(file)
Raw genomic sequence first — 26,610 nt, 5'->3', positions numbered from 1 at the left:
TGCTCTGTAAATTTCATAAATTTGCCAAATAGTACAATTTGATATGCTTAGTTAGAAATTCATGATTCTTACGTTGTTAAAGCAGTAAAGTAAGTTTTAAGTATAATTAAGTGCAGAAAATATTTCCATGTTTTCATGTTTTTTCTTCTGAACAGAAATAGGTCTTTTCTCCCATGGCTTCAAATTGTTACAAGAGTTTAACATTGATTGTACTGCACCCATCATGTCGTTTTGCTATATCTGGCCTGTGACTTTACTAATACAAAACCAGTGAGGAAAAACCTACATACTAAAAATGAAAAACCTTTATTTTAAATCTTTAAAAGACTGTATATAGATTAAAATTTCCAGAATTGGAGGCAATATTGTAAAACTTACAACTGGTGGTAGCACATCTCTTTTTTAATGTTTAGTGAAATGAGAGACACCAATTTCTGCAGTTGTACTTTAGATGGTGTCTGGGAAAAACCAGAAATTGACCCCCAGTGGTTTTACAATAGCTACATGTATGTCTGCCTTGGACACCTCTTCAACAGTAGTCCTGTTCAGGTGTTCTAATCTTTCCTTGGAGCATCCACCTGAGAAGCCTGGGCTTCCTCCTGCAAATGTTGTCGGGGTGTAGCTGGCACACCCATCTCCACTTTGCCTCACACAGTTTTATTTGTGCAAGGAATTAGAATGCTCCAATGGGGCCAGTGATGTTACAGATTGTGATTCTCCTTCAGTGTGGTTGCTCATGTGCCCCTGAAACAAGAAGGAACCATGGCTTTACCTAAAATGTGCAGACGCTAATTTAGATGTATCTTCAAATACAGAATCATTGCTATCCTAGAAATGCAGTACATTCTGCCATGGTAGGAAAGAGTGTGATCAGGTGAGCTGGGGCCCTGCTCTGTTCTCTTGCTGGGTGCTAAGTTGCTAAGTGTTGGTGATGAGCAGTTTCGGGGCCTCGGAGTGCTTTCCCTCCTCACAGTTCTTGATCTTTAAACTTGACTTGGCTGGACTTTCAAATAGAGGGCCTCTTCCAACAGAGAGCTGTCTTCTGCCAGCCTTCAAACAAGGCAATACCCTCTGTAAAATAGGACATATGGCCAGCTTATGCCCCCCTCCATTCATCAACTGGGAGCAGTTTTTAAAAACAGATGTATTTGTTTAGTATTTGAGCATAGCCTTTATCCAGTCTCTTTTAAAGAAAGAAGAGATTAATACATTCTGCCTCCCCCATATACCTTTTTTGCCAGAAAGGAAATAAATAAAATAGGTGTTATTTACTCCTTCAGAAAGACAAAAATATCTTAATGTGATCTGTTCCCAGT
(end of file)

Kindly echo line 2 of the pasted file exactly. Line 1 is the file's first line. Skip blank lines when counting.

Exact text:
TGCTCTGTAAATTTCATAAATTTGCCAAATAGTACAATTTGATATGCTTAGTTAGAAATTCATGATTCTTACGTTGTTAAAGCAGTAAAGTAAGTTTTAAGTATAATTAAGTGCAGAAAATATTTCCATGTTTTCATGTTTTTTCTTCTGAACAGAAATAGGTCTTTTCTCCCATGGCTTCAAATTGTTACAAGAGTTTAACATTGATTGTACTGCACCCATCATGTCGTTTTGCTATATCTGGCCTGTGACTTTACTAATACAAAACCAGTGAGGAAAAACCTACATACTAAAAATGAAAAACCTTTATTTTAAATCTTTAAAAGACTGTATATAGATTAAAATTTCCAGAATTGGAGGCAATATTGTAAAACTTACAACTGGTGGTAGCACATCTCTTTTTTAATGTTTAGTGAAATGAGAGACACCAATTTCTGCAGTTGTACTTTAGATGGTGTCTGGGAAAAACCAGAAATTGACCCCCAGTGGTTTTACAATAGCTACATGTATGTCTGCCTTGGACACCTCTTCAACAGTAGTCCTGTTCAGGTGTTCTAATCTTTCCTTGGAGCATCCACCTGAGAAGCCTGGGCTTCCTCCTGCAAATGTTGTCGGGGTGTAGCTGGCACACCCATCTCCACTTTGCCTCACACAGTTTTATTTGTGCAAGGAATTAGAATGCTCCAATGGGGCCAGTGATGTTACAGATTGTGATTCTCCTTCAGTGTGGTTGCTCATGTGCCCCTGAAACAAGAAGGAACCATGGCTTTACCTAAAATGTGCAGACGCTAATTTAGATGTATCTTCAAATACAGAATCATTGCTATCCTAGAAATGCAGTACATTCTGCCATGGTAGGAAAGAGTGTGATCAGGTGAGCTGGGGCCCTGCTCTGTTCTCTTGCTGGGTGCTAAGTTGCTAAGTGTTGGTGATGAGCAGTTTCGGGGCCTCGGAGTGCTTTCCCTCCTCACAGTTCTTGATCTTTAAACTTGACTTGGCTGGACTTTCAAATAGAGGGCCTCTTCCAACAGAGAGCTGTCTTCTGCCAGCCTTCAAACAAGGCAATACCCTCTGTAAAATAGGACATATGGCCAGCTTATGCCCCCCTCCATTCATCAACTGGGAGCAGTTTTTAAAAACAGATGTATTTGTTTAGTATTTGAGCATAGCCTTTATCCAGTCTCTTTTAAAGAAAGAAGAGATTAATACATTCTGCCTCCCCCATATACCTTTTTTGCCAGAAAGGAAATAAATAAAATAGGTGTTATTTACTCCTTCAGAAAGACAAAAATATCTTAATGTGATCTGTTCCCAGT